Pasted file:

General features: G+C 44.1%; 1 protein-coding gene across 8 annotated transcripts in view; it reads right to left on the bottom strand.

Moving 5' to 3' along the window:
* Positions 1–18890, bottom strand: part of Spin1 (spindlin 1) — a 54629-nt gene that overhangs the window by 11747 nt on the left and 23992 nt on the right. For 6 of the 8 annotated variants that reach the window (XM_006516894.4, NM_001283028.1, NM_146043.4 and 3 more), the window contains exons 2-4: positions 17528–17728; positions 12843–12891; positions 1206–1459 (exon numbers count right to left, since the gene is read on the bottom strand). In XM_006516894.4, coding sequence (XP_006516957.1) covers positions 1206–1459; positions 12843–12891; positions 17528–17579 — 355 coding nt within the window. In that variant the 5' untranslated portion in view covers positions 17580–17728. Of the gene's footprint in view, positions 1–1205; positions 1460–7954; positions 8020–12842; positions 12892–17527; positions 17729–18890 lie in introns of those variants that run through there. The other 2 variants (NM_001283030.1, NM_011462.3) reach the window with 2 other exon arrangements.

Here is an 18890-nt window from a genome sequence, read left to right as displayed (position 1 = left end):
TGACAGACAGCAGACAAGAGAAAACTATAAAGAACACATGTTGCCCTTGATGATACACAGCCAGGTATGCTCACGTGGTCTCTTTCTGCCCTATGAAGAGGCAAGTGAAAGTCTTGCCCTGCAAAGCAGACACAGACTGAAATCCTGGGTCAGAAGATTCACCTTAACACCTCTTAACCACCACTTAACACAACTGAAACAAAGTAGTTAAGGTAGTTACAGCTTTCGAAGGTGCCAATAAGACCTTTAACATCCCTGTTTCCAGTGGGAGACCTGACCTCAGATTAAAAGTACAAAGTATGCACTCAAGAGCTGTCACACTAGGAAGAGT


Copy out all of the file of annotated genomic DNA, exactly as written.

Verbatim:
General features: G+C 44.1%; 1 protein-coding gene across 8 annotated transcripts in view; it reads right to left on the bottom strand.

Moving 5' to 3' along the window:
* Positions 1–18890, bottom strand: part of Spin1 (spindlin 1) — a 54629-nt gene that overhangs the window by 11747 nt on the left and 23992 nt on the right. For 6 of the 8 annotated variants that reach the window (XM_006516894.4, NM_001283028.1, NM_146043.4 and 3 more), the window contains exons 2-4: positions 17528–17728; positions 12843–12891; positions 1206–1459 (exon numbers count right to left, since the gene is read on the bottom strand). In XM_006516894.4, coding sequence (XP_006516957.1) covers positions 1206–1459; positions 12843–12891; positions 17528–17579 — 355 coding nt within the window. In that variant the 5' untranslated portion in view covers positions 17580–17728. Of the gene's footprint in view, positions 1–1205; positions 1460–7954; positions 8020–12842; positions 12892–17527; positions 17729–18890 lie in introns of those variants that run through there. The other 2 variants (NM_001283030.1, NM_011462.3) reach the window with 2 other exon arrangements.

Here is an 18890-nt window from a genome sequence, read left to right as displayed (position 1 = left end):
TGACAGACAGCAGACAAGAGAAAACTATAAAGAACACATGTTGCCCTTGATGATACACAGCCAGGTATGCTCACGTGGTCTCTTTCTGCCCTATGAAGAGGCAAGTGAAAGTCTTGCCCTGCAAAGCAGACACAGACTGAAATCCTGGGTCAGAAGATTCACCTTAACACCTCTTAACCACCACTTAACACAACTGAAACAAAGTAGTTAAGGTAGTTACAGCTTTCGAAGGTGCCAATAAGACCTTTAACATCCCTGTTTCCAGTGGGAGACCTGACCTCAGATTAAAAGTACAAAGTATGCACTCAAGAGCTGTCACACTAGGAAGAGT